The Real Russia. Today. Saving ‘The New Times’; defense industry construction workers betrayed in Kamchatka; and the West’s failed Russia sanctions

On October 26, Moscow’s Tverskoy District Court imposed a fine of 22.3 million rubles ($329,150) on The New Times for late paperwork (plus an additional 30,000 rubles, or $490, on chief editor Yevgenia Albats), after the magazine didn’t report its foreign funding to Russia’s media regulator on time. Editors at The New Times say the fine — the biggest in the history of Russian media regulation — is politically motivated, and lawyers for the outlet will challenge the ruling in appellate court on November 20. The magazine also announced a crowdfunding initiative to raise the money needed to pay the fine. Four days later, at 8:31 a.m. EST, Albats announced that supporters had donated 25,443,090 rubles ($376,293). Meduza recalls the stories over the years that made The New Times one of Russia’s top independent news outlets.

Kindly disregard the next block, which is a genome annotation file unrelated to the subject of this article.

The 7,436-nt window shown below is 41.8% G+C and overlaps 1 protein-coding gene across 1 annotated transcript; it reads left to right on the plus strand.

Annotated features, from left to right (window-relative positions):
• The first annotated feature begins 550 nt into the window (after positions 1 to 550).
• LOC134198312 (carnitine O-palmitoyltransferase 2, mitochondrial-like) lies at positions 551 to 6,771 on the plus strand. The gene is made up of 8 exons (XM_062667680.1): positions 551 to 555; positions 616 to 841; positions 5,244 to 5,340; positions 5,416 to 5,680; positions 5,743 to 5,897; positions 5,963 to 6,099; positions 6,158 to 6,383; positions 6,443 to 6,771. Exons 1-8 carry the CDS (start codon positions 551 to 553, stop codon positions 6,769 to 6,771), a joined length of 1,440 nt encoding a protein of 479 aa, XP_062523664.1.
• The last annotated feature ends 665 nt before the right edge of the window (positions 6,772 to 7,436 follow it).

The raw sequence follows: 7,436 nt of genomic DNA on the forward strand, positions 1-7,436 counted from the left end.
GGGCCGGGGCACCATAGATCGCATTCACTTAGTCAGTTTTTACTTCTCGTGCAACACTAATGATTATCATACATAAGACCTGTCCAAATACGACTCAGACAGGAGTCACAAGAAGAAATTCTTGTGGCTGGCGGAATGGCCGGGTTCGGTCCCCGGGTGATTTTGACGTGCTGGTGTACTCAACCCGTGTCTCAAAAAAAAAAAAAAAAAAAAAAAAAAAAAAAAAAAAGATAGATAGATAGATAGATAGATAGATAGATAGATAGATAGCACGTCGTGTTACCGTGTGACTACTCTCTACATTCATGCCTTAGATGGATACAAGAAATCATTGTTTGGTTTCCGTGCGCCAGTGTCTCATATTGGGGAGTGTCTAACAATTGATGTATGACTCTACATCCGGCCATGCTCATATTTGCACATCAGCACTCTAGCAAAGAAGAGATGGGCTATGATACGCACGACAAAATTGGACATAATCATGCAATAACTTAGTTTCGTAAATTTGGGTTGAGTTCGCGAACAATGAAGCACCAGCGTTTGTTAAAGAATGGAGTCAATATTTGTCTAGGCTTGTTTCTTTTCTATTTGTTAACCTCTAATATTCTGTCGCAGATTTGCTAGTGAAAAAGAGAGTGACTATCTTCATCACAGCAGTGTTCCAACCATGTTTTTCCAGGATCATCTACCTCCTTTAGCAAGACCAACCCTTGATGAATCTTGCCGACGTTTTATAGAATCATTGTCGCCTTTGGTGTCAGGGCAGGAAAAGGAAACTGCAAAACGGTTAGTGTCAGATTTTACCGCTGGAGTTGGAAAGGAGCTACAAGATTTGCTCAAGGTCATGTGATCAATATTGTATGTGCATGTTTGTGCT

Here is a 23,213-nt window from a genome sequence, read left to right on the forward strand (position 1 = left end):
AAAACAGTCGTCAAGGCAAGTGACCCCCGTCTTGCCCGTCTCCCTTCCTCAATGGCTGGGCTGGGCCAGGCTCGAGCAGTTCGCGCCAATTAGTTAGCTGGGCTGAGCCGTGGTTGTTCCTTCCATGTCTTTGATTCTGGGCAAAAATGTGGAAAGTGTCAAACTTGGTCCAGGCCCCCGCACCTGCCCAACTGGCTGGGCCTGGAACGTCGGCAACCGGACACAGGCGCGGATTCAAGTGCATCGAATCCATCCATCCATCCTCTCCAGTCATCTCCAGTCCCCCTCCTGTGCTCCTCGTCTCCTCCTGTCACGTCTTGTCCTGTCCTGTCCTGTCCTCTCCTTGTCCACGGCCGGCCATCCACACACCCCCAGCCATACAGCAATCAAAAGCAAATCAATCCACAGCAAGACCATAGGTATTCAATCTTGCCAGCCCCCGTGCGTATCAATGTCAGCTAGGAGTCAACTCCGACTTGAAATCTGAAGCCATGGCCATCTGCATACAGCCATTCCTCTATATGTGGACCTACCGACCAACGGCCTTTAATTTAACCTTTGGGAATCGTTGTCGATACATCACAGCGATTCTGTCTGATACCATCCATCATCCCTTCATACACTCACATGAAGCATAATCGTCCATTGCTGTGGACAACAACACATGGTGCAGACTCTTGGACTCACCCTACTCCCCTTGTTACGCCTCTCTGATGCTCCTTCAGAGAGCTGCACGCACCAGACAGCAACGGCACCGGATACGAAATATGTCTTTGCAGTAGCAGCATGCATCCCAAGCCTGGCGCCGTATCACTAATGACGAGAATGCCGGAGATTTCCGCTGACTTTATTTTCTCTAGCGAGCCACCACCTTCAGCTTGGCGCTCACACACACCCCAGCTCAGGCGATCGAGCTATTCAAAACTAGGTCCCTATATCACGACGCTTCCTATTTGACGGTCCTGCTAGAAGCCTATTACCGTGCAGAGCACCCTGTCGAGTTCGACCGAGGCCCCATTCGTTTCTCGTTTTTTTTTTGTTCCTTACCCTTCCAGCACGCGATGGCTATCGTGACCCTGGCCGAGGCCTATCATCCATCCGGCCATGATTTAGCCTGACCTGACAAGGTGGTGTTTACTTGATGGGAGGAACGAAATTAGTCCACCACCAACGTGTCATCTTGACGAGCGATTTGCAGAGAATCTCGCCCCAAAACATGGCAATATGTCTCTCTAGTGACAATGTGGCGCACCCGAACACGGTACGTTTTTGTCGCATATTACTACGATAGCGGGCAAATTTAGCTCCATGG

Five reasons why Russians just donated 25.4 million rubles to save an independent news magazine

On October 26, Moscow’s Tverskoy District Court imposed a fine of 22.3 million rubles ($329,150) on The New Times for late paperwork (plus an additional 30,000 rubles, or $490, on chief editor Yevgenia Albats), after the magazine didn’t report its foreign funding to Russia’s media regulator on time. Editors at The New Times say the fine — the biggest in the history of Russian media regulation — is politically motivated, and lawyers for the outlet will challenge the ruling in appellate court on November 20. The magazine also announced a crowdfunding initiative to raise the money needed to pay the fine. Four days later, at 8:31 a.m. EST, Albats announced that supporters had donated 25,443,090 rubles ($376,293). Meduza recalls the stories over the years that made The New Times one of Russia’s top independent news outlets.

Supposed ‘troll factory’ founder and mercenary kingpin attends talks between Russia’s defense minister and the head of the Libyan National Army